- Victoria Howlett, 27, was riding on Spalding Common when tragedy happened
- Her horse, Sherry, tripped and threw her off and then rolled on to her head
- Fiance Guy Woods ran to give her CPR but she was declared dead at the scene
A rider died when her horse fell on top of her after losing its balance during a jump.
Life-long rider Victoria Howlett, 27, was practising jumping with Sherry, her Dutch Warmblood horse, in a field next to her parents’ home in Lincolnshire when it tripped and threw her off.
As she lay on the ground the horse lost its balance and rolled on to her head.
Her parents, David and Deborah witnessed the tragic accident at Spalding Common along with fiance Guy Woods. They were all in the field watching her at the time.
Mr Woods ran to give her CPR but she was declared dead at the scene by paramedics.
Life-long rider Victoria Howlett, 27, was practising jumping with Sherry, her Dutch Warmblood horse, in a field next to her parents’ home in Lincolnshire when it tripped and threw her off (pictured in 2008 with horse Burty)
The inquest at Boston Coroner’s Court heard how Miss Howlett was an experienced rider who had won prizes at horsing events.
The hearing was told how she and Sherry had jumped a pole suspended across two chairs a few times before the tragedy struck.
It also heard that on the last jump the horse had ‘pace’ and its hind legs caught the bar causing it to trip.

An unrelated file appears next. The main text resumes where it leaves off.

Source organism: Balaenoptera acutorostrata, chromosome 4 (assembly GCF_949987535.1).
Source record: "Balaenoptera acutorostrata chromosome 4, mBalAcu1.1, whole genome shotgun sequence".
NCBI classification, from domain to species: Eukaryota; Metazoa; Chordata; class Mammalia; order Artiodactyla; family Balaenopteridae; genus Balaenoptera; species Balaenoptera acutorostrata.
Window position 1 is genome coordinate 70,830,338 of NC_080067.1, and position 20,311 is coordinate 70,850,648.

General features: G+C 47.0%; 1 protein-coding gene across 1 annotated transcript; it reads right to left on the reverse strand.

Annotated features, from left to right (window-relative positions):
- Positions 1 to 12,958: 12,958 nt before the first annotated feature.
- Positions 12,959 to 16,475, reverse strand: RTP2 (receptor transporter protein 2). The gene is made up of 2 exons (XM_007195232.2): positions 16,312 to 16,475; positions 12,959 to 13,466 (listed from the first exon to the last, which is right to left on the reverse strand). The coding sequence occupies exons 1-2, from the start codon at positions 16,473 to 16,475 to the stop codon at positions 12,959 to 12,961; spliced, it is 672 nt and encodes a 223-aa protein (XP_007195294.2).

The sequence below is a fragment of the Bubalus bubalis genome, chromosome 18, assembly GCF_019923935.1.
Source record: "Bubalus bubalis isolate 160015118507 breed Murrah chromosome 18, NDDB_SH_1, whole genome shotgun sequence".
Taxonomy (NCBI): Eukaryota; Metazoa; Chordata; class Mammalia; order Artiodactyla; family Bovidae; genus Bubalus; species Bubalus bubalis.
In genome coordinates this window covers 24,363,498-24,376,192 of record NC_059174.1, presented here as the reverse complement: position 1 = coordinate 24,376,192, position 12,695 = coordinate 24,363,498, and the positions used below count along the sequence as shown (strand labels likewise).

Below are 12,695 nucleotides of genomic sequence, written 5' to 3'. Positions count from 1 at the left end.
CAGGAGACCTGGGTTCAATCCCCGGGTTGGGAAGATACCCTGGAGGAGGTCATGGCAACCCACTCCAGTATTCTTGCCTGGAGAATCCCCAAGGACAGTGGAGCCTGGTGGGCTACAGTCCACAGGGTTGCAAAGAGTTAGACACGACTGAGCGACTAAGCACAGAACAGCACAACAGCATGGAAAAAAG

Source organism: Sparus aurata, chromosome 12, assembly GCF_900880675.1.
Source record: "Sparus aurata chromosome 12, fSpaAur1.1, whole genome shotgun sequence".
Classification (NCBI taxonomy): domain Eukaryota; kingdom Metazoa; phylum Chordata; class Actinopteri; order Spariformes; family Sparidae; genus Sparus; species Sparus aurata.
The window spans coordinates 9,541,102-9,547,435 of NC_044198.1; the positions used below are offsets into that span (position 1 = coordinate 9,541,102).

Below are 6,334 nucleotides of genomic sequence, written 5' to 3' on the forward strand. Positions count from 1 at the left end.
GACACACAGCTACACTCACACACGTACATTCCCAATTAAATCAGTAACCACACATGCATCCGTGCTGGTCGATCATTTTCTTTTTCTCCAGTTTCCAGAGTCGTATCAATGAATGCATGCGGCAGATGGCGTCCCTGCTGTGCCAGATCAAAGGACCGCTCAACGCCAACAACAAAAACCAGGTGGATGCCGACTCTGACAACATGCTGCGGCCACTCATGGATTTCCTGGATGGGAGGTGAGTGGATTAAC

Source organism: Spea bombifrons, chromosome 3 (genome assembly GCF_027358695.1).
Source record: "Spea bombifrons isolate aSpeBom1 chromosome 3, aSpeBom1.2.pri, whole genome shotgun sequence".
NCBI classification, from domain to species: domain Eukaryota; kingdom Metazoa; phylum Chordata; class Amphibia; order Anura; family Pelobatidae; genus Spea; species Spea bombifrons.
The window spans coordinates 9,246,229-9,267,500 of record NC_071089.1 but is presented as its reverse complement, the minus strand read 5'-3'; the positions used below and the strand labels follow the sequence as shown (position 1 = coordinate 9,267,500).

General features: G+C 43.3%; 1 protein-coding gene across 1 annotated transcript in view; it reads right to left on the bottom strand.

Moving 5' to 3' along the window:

An air ambulance and police were called to Spalding Common following the accident that happened around 9am on Saturday September 23.
Her father David said his daughter was an experienced rider.
He added: ‘She was on land she was familiar with. They had warmed up and she lined up for the last jump.
‘She was unconscious straight after it happened. Guy gave her CPR.
‘We have had Sherry since she was three and she is 10 now. The ground was good and there were no distractions.’
A post mortem at Leicester Royal Infirmary found she had a large cut to her forehead, significant internal injuries with severe injuries to her brain, head and neck.
The medical cause of death was severe head and neck injuries.
Coroner Murray Spittal said: ‘Victoria was doing what she normally did on a Saturday morning, riding her horse.
‘The horse tripped and rolled over her head, causing catastrophic injuries that caused her death.
‘I therefore conclude she died as a result of an accident.’